Jane Austen was born on December 16, 1775, at Steventon Rectory in Hampshire, England. Her father, Reverend George Austen (1731-1805) was the rector at Steventon. In 1764, he married Cassandra Leigh Austen (1739-1827) who was from a patrician family. Jane Austen was the youngest of George and Cassandra's eight children - she had six brothers and one sister. The family was tightly-knit, and Jane was particularly close to her sister, Cassandra, and her brother, Henry, who would later became her literary agent.
George and Cassandra Sr. sent Cassandra and Jane (who was only 8 years old at the time) to Oxford and Southampton to be educated. However, after Jane nearly died during an outbreak of typhus at their boarding school, both girls returned home to continue their studies. From 1785 to 1786, Jane and Cassandra attended the Reading Ladies Boarding School, where they studied French, spelling, needlework, music, and dancing. Economic hardships forced the girls to return home once again. Their father maintained a large library and indulged his daughters' curiosity with plenty of reading material. As a result, Jane and Cassandra continued to develop their literary talent despite their lack of a formal education.
Beginning in her teen years, Austen wrote poems, stories, and comic pieces for the amusement of her family. She compiled several of the pieces she wrote between 1787 and 1793 into three bound notebooks, which scholars now refer to as Austen’s “Juvenalia.” Austen expressed an interest in drama and comedy; she often staged theatrical productions at home with her siblings. As she continued to experiment with writing, Austen became adept at parodying the sentimental and Gothic style of eighteenth-century novels. Among Jane Austen's early works is a comic novel with the deliberately misspelled title, “Love and Freindship,” a satire of the “History of England,” and “Lady Susan," an epistolary work. During this time, Austen also began to sketch out ideas for the novel that would later become Sense and Sensibility.
In 1795, Austen met Tom Lefroy, the nephew of her neighbor at Steventon. In her letters to Cassandra, Austen wrote about spending a great deal of time with Lefroy and hinted at her romantic feelings for him. Unfortunately, a marriage between them was impractical, and LeFroy’s family soon sent him away. After the conclusion of her brief romance with Lefroy, Austen began work on a second novel called First Impressions, which would later become Pride and Prejudice. After that, Austen began to revise her initial outline for Sense and Sensibility and developed Northanger Abbey, a satire of the Gothic literary genre.
The Austen family resided at Steventon until 1801, when Reverend Austen announced his retirement from the ministry. He then moved the family to Bath. Jane was unhappy about leaving her childhood home, which resulted in a sudden decrease in her productivity. During her time at Bath, Austen only made minimal revisions to her draft of Northanger Abbey and started (but soon abandoned) a fourth novel.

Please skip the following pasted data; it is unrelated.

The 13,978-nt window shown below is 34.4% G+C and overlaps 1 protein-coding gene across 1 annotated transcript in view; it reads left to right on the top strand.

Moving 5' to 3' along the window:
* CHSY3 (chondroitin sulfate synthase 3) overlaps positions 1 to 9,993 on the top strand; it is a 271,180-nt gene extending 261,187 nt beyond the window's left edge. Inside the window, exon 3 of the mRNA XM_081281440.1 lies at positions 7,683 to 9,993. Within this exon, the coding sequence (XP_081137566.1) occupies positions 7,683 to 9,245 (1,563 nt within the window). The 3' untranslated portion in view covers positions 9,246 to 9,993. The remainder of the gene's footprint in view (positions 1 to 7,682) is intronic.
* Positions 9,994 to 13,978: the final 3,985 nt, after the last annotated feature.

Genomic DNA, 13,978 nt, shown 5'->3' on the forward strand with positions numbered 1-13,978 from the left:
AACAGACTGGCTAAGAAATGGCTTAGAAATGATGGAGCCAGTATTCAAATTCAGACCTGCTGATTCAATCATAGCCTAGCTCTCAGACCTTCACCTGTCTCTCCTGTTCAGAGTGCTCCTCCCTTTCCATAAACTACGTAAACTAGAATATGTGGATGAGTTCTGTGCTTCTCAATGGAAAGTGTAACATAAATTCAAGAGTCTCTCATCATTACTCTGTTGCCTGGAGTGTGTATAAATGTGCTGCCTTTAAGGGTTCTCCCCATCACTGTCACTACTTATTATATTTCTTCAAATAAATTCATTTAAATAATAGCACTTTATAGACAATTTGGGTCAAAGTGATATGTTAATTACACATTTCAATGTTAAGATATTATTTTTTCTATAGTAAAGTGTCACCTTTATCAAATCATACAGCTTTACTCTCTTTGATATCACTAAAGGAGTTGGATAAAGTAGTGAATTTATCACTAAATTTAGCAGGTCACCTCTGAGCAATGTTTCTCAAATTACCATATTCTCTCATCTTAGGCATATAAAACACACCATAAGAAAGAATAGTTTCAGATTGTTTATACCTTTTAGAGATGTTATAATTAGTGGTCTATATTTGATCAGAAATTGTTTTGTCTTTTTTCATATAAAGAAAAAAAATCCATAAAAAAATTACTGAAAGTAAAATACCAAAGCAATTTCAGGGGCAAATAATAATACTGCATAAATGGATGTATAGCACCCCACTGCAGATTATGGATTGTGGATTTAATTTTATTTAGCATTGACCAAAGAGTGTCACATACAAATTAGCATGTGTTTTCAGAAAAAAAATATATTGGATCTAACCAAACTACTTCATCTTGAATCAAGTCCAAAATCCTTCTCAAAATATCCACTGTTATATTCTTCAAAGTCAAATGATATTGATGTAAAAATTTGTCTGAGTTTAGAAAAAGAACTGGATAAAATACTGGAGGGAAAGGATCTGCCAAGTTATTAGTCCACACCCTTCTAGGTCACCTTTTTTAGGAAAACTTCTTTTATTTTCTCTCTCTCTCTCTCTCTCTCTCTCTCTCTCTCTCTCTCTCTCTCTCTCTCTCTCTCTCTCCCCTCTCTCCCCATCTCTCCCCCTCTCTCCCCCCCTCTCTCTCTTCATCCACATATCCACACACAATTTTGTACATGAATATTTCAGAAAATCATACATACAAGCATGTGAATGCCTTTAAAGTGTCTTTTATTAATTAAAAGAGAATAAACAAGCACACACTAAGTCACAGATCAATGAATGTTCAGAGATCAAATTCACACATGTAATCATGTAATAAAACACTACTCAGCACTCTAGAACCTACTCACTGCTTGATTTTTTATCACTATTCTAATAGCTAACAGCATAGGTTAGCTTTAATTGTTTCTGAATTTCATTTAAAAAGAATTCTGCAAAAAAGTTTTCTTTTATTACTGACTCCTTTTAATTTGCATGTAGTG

While in Bath, Austen also received her only marriage proposal: from Harris Bigg-Wither, the younger brother of a family friend and an Oxford graduate who was six years Austen's junior. Bigg-Wither was supposedly unremarkable both physically and intellectually, but his considerable fortune made him an attractive bachelor. Jane Austen initially accepted his proposal, but changed her mind the following day and rescinded her promise. Turning down a marriage proposal was a significant decision for a woman during this time period, as marriage was the only way Jane would have been able to gain independence from her family. Marrying Bigg-Wither would also have allowed Jane to provide a home for her sister, Cassandra, and could even have helped Austen's brothers in their efforts to secure better careers.
After George Austen's death in 1805, Jane, her mother, and her sister had to move in with her brother Francis because of their unstable financial position. In 1809, they moved to a cottage at Chawton, where Jane's wealthy brother Edward had an estate. Life in Chawton was much quieter than it had been in Bath, which gave Jane Austen the opportunity to write more often. While living at Chawton, four of her novels were published anonymously: Sense and Sensibility in 1811, Pride and Prejudice in 1813, Mansfield Park in 1814, and Emma in 1815. In July of 1816, Austen completed the first draft of her next novel, entitled “The Elliots.” It would later be published as Persuasion.
In early 1816, Austen suffered an onset of illness that culminated in her death the following year. Most biographers believe that she suffered from Addison’s Disease. Despite her illness, Austen continued to write, revising the ending of “The Elliots” and starting work on “Sandition.” She died at the age of 41 on July 8, 1817 and was buried at the famous Winchester Cathedral. Northanger Abbey and Persuasion were published posthumously (as a set) in 1817. However, Austen was unable to finish “Sandition” before her death.
Austen’s novels mostly focus on themes of courtship and marriage. However, her work stands out because of her sharp, satirical depiction of late 18th century English society. She is still one of the most studied and influential novelists of her time, largely because she was creating strong, unusual female characters during this period (known as the Regency period), and also for her mastery of form, satire, and irony. In 1833, publisher Richard Bentley published the first collected edition of Austen’s novels. Since then, her works have been continually in print.